Writer’s Drug of Choice

 

shutterstock_323338121 copyYou may have read stories about famous writers,  how they worked, and, in some cases, the drugs they used. There are the stories about Hemingway who had a rollicking affair with alcohol, the hard stuff, and still wrote volumes, extremely good ones, too. Then there’s Poe who took opium, not illegal in his day, but his use was not medicinal but look at the works he produced. I could go on and write about stoking the imagination but my herb of choice does not veer in that direction. It is not made from hops or rye or tobacco or marijuana, although I do like fermented grapes. My needs are more quotidian and fall along the lines of John Irving, one of my favorite authors for the twists and turns and sheer trouble with which he plagues his main characters.

Mr. Irving handwrites the first draft of his novels. He’s written fourteen of them; one close to eight hundred pages long. He says he engages the services of a massage therapist who works on his hands so he can keep writing. Now that is an important bit of news. Whether he has arthritis, or has plain worn out his fingers, he’s taking the matter seriously. He didn’t say whether he took any drugs for inflammation or joint pain, but here is my perspective on this.

After six months of writing for several hours every day, my wrists and shoulders began to cramp. My trapezius tightened up, then my back, and my fingers tingled. I bought a new desk chair and set reminders to sit properly. I worked out with hand weights and added a yoga class each week.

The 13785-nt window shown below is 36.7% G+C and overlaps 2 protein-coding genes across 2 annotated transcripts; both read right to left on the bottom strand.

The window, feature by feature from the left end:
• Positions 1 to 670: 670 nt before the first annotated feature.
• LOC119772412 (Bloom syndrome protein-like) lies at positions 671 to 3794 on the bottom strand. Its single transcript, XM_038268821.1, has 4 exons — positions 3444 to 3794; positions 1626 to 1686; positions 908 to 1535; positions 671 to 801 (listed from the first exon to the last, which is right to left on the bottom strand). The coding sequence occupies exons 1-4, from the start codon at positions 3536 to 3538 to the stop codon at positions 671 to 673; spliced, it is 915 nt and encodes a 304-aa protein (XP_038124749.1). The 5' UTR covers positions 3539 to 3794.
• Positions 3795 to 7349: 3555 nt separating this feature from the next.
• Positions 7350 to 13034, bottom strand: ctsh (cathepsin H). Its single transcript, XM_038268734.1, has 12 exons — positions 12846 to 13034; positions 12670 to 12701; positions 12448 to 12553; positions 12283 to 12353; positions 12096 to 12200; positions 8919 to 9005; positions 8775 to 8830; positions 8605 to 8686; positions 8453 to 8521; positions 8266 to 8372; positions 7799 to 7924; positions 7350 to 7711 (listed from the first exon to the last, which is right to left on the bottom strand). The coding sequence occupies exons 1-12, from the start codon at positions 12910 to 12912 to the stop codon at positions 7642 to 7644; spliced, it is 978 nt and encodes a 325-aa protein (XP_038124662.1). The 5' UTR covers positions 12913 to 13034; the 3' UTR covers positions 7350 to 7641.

Even though I’ve been a yoga practitioner for years, I  don’t often eat Indian food. If I had, I would’ve known the benefits of turmeric, a culinary herb that also has anti-inflammatory properties. Fortunately, a very knowledgeable Indian man operates my yoga studio and when I mentioned my problem, he suggested I ease off my practice for a few days and try turmeric.

I practice Iyengar yoga and that means when one of my joints is tender, or limited in range, or just plain tired, I provide support and let it rest. To that I added turmeric, one capsule a day, and got relief within a week. Now it’s part of my routine: work toward a good, seated posture while writing and take turmeric. Now I (mostly) write without discomfort. No distracting pain. This herb, known more widely as a culinary herb, is my drug of choice and keeps my writing smooth. No mind altering required.

About Margaret Graw

At the intersection of writing and yoga
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